The startled Zacchaeus responds quickly to Jesus’ summons and welcomes him to his home joyfully. There were doubtless plenty of servants on hand to prepare a suitable meal. The townspeople have a very different reaction. They begin to grumble, upset that Jesus has chosen to eat with a man whom they regard as a thief and a sinner. We can understand their reaction. Most of us have little time for people who make their fortune from the exploitation of others be it through poker machines, drug dealing, or pornography, to name a few examples. One hesitates to make comparisons but I suspect we would be surprised if Jesus came to Sydney and chose to have lunch with James Packer. It is always good to be reminded that God’s love extends to the most unlovely and we should never write anyone off. Luke provides no details about the meal so we have to guess when it was that Zacchaeus made his declaration, “Look, half of my possessions, Lord, I will give to the poor and if I have defrauded anyone of anything, I will pay back four times as much.” His repentance was not just a change of heart but involved restitution, making amends. In Judaism, legal restitution for having been guilty of extortion was twenty percent but Zacchaeus chose to be more generous than the law demanded.

Zacchaeus stands in sharp contrast to the rich young ruler in the preceding chapter who came to Jesus asking, “What shall I do to inherit eternal life?” When asked if he kept the commandments he affirmed that he had obeyed them all his life. Jesus then said ‘there is just one thing you are lacking, go and give away your possessions to the poor and then come and follow me.’ Luke records that he went away sorrowfully for he was very wealthy. Zacchaeus’ response to Jesus’ kindness towards him was a spontaneous desire to change direction; to become a man noted for his integrity and generosity, even though that involved shedding much of his wealth.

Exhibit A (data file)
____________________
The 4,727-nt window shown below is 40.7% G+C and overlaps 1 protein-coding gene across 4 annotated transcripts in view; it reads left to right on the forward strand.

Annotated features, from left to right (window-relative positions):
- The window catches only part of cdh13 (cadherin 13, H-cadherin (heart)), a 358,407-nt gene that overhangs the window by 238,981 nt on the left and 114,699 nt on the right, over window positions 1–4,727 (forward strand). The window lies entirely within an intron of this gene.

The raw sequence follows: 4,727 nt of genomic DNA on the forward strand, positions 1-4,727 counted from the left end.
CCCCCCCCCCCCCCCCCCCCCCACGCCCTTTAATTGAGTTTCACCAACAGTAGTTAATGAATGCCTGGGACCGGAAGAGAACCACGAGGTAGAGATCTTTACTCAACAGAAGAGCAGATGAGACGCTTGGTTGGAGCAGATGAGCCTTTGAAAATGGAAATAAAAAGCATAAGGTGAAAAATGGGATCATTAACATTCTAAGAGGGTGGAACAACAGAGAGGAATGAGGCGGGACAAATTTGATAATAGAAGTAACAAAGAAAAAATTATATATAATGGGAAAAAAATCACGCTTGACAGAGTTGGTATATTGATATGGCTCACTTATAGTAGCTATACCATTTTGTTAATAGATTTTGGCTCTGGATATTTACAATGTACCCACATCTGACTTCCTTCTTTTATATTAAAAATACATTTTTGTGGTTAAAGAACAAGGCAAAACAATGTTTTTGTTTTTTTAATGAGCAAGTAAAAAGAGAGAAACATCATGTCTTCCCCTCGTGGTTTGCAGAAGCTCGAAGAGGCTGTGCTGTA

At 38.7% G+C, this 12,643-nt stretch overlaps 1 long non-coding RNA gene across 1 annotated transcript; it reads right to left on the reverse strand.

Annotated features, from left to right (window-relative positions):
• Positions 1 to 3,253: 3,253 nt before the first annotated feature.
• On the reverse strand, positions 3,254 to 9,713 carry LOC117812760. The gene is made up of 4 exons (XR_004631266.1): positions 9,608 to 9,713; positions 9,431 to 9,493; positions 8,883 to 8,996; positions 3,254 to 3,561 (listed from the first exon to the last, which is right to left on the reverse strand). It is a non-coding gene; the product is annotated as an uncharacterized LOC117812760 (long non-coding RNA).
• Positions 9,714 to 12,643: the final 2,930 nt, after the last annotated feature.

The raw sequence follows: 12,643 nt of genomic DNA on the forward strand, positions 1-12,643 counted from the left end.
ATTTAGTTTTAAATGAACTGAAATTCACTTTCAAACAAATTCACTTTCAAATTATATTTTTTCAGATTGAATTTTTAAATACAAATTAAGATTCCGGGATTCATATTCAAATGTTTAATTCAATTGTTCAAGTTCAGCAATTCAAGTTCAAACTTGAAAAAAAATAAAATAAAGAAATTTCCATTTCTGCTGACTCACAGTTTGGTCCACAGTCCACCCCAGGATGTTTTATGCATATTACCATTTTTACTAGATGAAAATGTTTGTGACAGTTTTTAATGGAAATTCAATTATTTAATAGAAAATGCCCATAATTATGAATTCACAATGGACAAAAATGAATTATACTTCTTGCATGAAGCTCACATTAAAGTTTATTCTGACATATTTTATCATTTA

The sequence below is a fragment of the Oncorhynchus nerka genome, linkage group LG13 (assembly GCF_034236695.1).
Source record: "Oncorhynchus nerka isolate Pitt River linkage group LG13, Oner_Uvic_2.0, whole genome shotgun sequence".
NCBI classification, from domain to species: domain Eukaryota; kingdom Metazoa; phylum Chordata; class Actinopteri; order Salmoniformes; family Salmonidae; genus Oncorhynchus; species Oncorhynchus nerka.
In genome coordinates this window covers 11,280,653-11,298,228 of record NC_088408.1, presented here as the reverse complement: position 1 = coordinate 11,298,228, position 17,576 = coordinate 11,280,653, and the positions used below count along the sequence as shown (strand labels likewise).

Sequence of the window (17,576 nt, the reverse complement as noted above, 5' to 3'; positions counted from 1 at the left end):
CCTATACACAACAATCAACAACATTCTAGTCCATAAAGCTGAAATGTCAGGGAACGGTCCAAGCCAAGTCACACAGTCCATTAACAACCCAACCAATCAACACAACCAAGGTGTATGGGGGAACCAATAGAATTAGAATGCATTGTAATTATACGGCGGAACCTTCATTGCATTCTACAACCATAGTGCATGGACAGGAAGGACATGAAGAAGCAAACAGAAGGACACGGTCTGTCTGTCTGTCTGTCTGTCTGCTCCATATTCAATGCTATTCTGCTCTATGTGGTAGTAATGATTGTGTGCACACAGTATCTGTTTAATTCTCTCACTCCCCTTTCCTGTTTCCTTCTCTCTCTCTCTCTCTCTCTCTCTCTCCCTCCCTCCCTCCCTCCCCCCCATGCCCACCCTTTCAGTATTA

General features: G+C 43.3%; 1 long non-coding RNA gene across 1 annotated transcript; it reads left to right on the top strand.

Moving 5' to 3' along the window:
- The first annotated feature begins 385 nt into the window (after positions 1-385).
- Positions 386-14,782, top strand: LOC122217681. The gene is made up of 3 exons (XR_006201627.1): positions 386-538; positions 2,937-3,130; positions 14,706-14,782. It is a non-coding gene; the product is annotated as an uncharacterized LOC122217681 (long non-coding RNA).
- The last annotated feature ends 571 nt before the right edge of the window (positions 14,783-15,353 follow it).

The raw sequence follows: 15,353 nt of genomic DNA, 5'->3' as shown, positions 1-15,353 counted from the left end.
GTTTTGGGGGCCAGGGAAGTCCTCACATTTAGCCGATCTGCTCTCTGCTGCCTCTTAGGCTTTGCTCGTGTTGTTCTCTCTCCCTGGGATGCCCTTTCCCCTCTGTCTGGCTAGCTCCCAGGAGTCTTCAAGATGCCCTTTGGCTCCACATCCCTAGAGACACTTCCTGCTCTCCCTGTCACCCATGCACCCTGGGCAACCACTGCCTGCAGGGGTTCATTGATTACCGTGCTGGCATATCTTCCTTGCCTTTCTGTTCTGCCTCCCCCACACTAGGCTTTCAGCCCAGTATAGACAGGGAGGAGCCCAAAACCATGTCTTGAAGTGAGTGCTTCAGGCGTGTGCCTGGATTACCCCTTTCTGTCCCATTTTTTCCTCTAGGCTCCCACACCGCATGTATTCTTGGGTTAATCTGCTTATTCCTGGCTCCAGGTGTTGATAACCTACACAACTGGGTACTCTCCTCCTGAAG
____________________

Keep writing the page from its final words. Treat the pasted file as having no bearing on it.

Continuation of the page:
Jesus’ response to Zacchaeus’ words is to declare that, “Today salvation has come to this house, because he too is a son of Abraham. For the Son of Man came to seek out and to save the lost.” This is the story of the salvation of a man who was rich and a tax collector but neither his occupation nor the resultant treatment by his community placed him beyond the reach of God’s seeking love. He too was a child of Abraham but like all Abraham’s children he needed the grace of God. John the Baptist had cried out to the people who came to see him: “Bear fruits that befit repentance and do not begin to say to yourselves, ‘We have Abraham as our father’, for God is able from these stones to raise up children to Abraham.”

Zacchaeus’ conversion was not just an experience of personal salvation but like all true conversions it had an impact on everyone around him. Not only his own household was involved but the poor in his community and the many people he had defrauded. In Luke’s Gospel the word saved is variously translated as ‘made well’, ‘healed’, or ‘made whole’. The whole of life is affected when we meet the risen Lord and allow him to transform us into his likeness. Jesus’ visit to the home of Zacchaeus was no accident or detour on his journey to Jerusalem but part of his very purpose for the journey: “For the Son of Man came to seek and to save the lost.” Saving the lost has become part of Christian jargon, particularly in our own diocese. It is often expressed rather crudely as being about saving people from the fires of hell. But that is not the focus we find in this story, nor is it the focus of the Gospels generally. The focus is on an inner transformation which results in a new way of living. We are not saved by our good works – by grace we are saved through faith- but we are saved for good works. When God finds us we learn to live for God and no longer simply for ourselves. Zacchaeus’ story reminds us of God’s grace but it also makes clear that grace demands a response. Amen

Philip Bradford